Tough task ahead for SL negotiators | india | Hindustan Times
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Tough task ahead for SL negotiators

Govt and LTTE will sit across the table on Feb 22 in Geneva to discuss the truce pact, writes PK Balachandran.

india Updated: Feb 20, 2006 22:41 IST

The Sri Lankan government's negotiating team is going to face many challenges when it meets the LTTE militants across the table in Geneva on February 22 and 23 to discuss the implementation of the controversial 2002 Ceasefire Agreement (CFA).

For the government, the first and foremost challenge will be to try and get the LTTE to review and revise the agreement which, the Mahinda Rajapaksa government feels, is loaded in favour of the militant group, seriously abridging the rights of the sovereign state of Sri Lanka.

The LTTE is allowed freedom of movement in the government controlled areas.

It can do political work there, if unarmed and not in uniform. But political parties from the government controlled area, other than those approved by the LTTE, cannot do political work in the LTTE controlled area.

The Sri Lankan army is unable to use the main supply route from Vavuniya to Jaffna.

The Sri Lankan navy's right to patrol the sea off areas controlled by the LTTE is still challenged.

The government had agreed to discuss only the "implementation" of the existing CFA, on the insistence of the LTTE, which had very clearly said it would not tolerate any review or revision of the document as such.

But it is now reported that the government will definitely raise the issue of revision to rid the CFA of unequal clauses

According to the Colombo media, the government has already drafted a revised CFA and this will be placed before the LTTE by the eminent lawyer HL de Silva.

The second, and equally difficult challenge, is to find ways and means of stopping the killings, which have reached alarming proportions.

So far, the two parties have only been blaming each other for the killings.

The Scandinavian truce monitors are helpless because verification is almost impossible.

What is going in Sri Lanka is an ugly shadow war in which none of the parties is sincere about attaining peace and willing to make the necessary sacrifices.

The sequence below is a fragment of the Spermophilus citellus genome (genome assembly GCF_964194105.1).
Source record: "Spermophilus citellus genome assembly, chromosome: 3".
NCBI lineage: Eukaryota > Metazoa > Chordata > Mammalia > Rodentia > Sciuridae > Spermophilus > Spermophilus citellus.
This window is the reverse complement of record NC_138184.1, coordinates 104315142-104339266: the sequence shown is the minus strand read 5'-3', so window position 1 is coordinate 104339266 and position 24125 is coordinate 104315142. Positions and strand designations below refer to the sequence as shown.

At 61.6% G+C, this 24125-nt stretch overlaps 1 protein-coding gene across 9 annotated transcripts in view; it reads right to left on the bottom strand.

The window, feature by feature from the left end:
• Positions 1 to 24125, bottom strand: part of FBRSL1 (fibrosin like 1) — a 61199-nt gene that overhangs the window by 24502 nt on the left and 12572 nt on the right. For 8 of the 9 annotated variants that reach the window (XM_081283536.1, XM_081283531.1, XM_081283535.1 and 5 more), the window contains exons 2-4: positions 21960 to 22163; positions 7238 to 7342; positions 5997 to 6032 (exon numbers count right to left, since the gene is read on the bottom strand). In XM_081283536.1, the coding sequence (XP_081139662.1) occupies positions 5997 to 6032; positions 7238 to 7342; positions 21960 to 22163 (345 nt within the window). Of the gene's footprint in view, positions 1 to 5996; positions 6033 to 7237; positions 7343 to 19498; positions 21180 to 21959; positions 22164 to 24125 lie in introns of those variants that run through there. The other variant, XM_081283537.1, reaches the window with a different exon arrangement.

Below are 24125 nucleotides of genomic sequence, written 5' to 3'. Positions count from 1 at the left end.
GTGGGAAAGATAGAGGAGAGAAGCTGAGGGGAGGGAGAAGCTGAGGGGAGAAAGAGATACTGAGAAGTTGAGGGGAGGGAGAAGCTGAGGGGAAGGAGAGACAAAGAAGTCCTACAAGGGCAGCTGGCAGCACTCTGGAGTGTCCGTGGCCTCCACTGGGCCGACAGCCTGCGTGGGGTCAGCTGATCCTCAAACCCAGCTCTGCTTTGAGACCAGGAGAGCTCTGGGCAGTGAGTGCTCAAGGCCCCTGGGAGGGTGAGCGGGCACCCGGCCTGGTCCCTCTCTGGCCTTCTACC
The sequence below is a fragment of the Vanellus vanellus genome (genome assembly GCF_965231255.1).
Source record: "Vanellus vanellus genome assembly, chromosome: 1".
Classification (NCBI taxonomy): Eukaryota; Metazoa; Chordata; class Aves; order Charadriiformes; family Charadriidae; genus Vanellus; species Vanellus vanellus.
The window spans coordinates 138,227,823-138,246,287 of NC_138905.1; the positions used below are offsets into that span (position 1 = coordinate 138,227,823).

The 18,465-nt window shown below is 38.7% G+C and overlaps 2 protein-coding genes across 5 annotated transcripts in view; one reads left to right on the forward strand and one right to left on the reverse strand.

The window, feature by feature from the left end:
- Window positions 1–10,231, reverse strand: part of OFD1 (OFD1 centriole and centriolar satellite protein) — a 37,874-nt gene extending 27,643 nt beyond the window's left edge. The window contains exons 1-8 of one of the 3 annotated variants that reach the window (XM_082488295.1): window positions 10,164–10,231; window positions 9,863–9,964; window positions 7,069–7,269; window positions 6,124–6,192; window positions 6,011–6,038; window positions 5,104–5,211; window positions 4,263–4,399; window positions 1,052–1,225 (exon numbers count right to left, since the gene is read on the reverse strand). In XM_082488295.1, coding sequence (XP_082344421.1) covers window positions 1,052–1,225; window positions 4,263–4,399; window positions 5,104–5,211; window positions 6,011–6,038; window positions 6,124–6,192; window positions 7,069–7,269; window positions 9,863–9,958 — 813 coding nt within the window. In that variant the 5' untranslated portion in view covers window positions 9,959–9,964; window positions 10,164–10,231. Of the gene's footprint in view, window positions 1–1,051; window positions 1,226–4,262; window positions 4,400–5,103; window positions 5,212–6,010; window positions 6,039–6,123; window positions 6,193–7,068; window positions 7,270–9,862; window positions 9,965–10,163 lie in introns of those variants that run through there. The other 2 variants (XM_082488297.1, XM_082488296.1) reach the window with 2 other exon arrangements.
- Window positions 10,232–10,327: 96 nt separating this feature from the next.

Revision of CFA

On coming to know of the government's plan to present a revised draft of the CFA, the LTTE had promptly reiterated that it would not, under any circumstances, discuss the review or revision of the CFA document itself.

The LTTE's Chief Negotiator, Anton Balasingham, said on Sunday, that his team had "no mandate" to discuss revision.

The mandate was to discuss only the "smooth implementation" of the existing CFA.

His team would not lend an ear to any plea to the contrary, he declared.

The LTTE's case has been that the current problems on the ground are due to the improper, inadequate and insincere implementation of the CFA and not due to the contents or provisions of the CFA.

"Implement the CFA sincerely and you will have peace on the ground," is the LTTE's contention.

According to the government, however, the CFA has been observed more in the breach and that the culprit is indisputably the LTTE.

According to the statistics made available to the government's negotiating team by the Scandinavian-staffed Sri Lanka Monitoring Mission (SLMM), between February 1, 2005 and December 31, 2005, the LTTE had violated the CFA 3471 times, while the government forces had been held responsible only 162 times.

In the LTTE' view, however, the government has been violating the CFA on a daily basis by not implementing several of its crucial clauses.

Most of these clauses have to do with "returning to normalcy" such as vacation of public and private places by the armed forces, the modification of civilian movement restrictions, and the restoration of fishing rights.

The LTTE has been demanding a roll back of the High Security Zones (HSZ) in the Jaffna peninsula to allow civilians to return to their homes and farms. But the government will have none of that.

The other key issue that bothers the LTTE is the government's reluctance to disarm/relocate the so-called Tamil paramilitary groups operating in the Tamil-speaking North East allegedly in collusion with the Sri Lankan armed forces.

The LTTE counts the breakaway Karuna group as being among the "paramilitary" groups operating with the help of the Sri Lankan forces.

But the government insists that it has no Tamil paramilitaries and that the Karuna group is not a government group, but a faction of the LTTE operating independently of the government forces.

But despite these assertions and denials, killings and counter killings have mounted, especially in the East, where the breakaway LTTE group led by Karuna operates.